Mother nature takes center stage in this classical friendship tale.
The Good Dinosaur
It’s been an outstanding 2015 for Pixar. Coming just months after the studio’s conceptually elaborate and ingeniously inventive Inside Out is the more traditional, poetic and pure The Good Dinosaur. The former is a dazzling exploration of the human mind, the latter an agrarian ballad of the soul. Directed by Pete Sohn, The Good Dinosaur flips the classic boy-and-his-pet tale on its head with an odd role reversal: the towering beast is the talkative one, his human sidekick a non-speaking, mangy, doglike traveling partner. Still, the story’s mostly rooted in convention, fueled by good-natured, broad comedy and familiar life lessons to any and all Disney fanatics. It doesn’t break new ground in the same ways Inside Out does, but in the realm of visual artistry and craftsmanship, The Good Dinosaur is king.
Before any of the characters say a word, we get a demonstration of just how insane(ly talented) the digital artists at Pixar really are. Lush landscapes are blanketed by golden sunshine, shadows cast by the plants and animals living in tranquil harmony. It’s unmistakably our world (it’s breathtakingly convincing, really), but with a twist. As the movie opens we see earth 65 million years ago, around the time of the dinosaurs’ extinction. Rather than colliding with big blue, it whiffs and zooms onward into the cosmos, birthing an alternate timeline in which dinosaurs rule the planet for millions of years to come.
With knobby knees and an endearing lack of coordination, our leaf green apatosaur hero, Arlo (Raymond Ochoa), is welcomed into the world by Momma (Frances McDormand) and Poppa (Jeffrey Wright), hard-working farmers who hope he and his siblings, Libby and Buck, will help them tend to the family’s land for generations to come. This first portion of the story feels the most familiar, with the kids learning responsibility by plowing the fields and feeding the chickens at the foot of a toothy mountain range, the teeming landscape looking a lot like the American Northwest.
Arlo’s a bit of a runt and has an issue with fear, an undesirable trait Poppa’s determined to stomp out by taking him on a hunting mission, their target a young human “critter” who keeps stealing from the family’s corn harvest. A dark storm builds during their riverside pursuit, and Poppa tragically gets swept away by a flash flood, Mufasa-style. The family mourns, and just a short time later, Arlo sees the critter swiping corn yet again. He pursues with vengeance on his mind but, like his father, he gets swept away by the river’s current, leaving him stranded miles from home. His unlikely companion on his journey home is the critter, Spot (Jack Bright), a homo sapien who scrambles around on all fours and barks and snarls at anything of interest (Looney Toon the Tasmanian Devil comes to mind). Together, the once-enemies learn to trust one another as they search for home, meeting colorful allies and baddies along the way.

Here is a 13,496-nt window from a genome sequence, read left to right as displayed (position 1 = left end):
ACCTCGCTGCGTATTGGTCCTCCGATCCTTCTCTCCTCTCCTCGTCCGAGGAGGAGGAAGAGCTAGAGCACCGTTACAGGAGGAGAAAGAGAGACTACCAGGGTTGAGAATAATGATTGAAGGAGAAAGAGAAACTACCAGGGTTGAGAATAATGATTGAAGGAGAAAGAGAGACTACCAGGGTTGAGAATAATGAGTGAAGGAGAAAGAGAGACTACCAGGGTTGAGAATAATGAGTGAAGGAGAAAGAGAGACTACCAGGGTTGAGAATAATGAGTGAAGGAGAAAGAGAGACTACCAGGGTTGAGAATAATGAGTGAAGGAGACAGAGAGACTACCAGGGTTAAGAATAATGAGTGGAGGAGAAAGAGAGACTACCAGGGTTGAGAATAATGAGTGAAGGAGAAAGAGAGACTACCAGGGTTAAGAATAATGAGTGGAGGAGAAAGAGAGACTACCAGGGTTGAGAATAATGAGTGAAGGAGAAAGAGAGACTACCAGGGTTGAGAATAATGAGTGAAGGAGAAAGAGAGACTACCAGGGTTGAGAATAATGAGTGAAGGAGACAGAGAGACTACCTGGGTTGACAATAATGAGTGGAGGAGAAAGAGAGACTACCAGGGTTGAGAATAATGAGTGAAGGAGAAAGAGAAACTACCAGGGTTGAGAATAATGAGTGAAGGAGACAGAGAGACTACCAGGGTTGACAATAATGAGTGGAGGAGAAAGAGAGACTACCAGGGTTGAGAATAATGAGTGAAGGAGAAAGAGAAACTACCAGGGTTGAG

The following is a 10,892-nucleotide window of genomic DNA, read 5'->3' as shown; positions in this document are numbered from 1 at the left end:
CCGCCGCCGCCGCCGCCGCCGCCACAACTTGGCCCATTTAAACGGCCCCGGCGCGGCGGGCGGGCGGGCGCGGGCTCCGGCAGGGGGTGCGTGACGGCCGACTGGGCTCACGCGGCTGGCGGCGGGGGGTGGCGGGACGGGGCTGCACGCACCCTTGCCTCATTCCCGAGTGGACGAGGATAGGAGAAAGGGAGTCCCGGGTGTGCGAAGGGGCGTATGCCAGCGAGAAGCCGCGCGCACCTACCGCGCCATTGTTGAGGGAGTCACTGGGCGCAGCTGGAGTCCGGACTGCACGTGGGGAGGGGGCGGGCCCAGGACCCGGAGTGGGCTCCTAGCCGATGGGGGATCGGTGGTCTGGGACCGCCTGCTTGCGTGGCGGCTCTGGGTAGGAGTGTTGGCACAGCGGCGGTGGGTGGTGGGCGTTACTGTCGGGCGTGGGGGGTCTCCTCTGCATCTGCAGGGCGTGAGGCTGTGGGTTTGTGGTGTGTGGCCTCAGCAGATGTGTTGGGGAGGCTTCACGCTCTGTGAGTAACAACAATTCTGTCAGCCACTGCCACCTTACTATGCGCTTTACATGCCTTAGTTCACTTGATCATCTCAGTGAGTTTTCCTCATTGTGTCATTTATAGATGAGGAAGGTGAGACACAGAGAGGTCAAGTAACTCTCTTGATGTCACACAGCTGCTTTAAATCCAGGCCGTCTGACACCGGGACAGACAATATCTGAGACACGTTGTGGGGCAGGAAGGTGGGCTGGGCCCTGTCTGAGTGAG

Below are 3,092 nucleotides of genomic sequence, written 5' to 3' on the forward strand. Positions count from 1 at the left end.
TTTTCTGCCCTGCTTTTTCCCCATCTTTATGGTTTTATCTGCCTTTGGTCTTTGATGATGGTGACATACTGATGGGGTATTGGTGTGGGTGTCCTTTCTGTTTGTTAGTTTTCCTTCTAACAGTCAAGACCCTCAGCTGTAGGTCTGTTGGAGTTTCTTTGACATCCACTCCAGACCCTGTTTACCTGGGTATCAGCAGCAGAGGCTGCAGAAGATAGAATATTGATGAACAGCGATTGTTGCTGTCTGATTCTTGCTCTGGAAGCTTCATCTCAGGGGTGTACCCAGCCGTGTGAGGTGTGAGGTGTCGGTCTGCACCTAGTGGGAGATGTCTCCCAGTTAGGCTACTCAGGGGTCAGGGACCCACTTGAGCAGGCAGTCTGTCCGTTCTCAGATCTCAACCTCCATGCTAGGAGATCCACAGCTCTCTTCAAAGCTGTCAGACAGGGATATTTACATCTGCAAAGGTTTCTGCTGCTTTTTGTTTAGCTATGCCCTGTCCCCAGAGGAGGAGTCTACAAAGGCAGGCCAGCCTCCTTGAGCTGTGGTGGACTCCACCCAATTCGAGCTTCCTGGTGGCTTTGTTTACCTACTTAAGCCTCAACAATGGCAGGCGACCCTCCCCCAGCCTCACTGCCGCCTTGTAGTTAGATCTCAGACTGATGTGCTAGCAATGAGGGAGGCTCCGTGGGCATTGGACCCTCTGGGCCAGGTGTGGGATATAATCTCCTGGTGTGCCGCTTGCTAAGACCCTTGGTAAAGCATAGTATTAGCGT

Mother nature is unquestionably the star of the show, arguably taking precedence over Arlo and Spot. There’s a strong sense that nature is the be-all-end-all, this enormous, beautiful, unfathomably powerful thing that the characters are at the mercy of at any given moment. Many movies cast our planet as a pretty backdrop, nothing more. But the folks at Pixar are more thoughtful than that, invoking the almost religious reverence of the great outdoors of classic great plains westerns and the films of Werner Herzog. Dinosaur feels most like a western when Arlo and Spot meet a family of t-rex buffalo herders, led by a grizzly, slow-talkin’ patriarch, played by the most popular cowboy thesp of the moment, Sam Elliott (the designers cleverly fashion the characters’ top teeth to resemble the actor’s signature snowy ‘stache).
The movie’s got a lot on its mind, touching on themes of family, loss, fear, and even the timeless battle between herbivores and carnivores: early on, Spot scavenges for animals and grubs for Arlo to eat, all of which repulse the long-necked plant eater. Eventually, they bond over their shared love of fresh berries and even share a moment where they wordlessly consider the value of fresh fruit. What’s problematic is that the film only touches on these ideas and doesn’t follow through in a fulfilling way, save for the main theme regarding Arlo finding courage in compassion. The story also seems to be leaning towards a message of chosen family, but that all gets undone in the end when Arlo and Spot make a heartbreaking decision that, while emotionally wrenching, doesn’t make a whole lot of sense.
These issues are easier to swallow when you consider how touchingly the characters’ friendship is developed. The movie’s most tender moment involves Arlo and Spot using sticks and lines drawn in the dirt to express to each other the hurt they feel for their lost loved ones. It’s nice to have a movie come along every once in a while that lets its characters shut up for a minute and appreciate their surroundings. The Good Dinosaur is more humble than Pixar’s typical fare, choosing to refine and riff on familiar ideas and themes rather than build new ones from the ground up and live on the cutting edge. It doesn’t feel hip and new, but timeless and classical, like movies from Disney Animation’s ’90s glory days.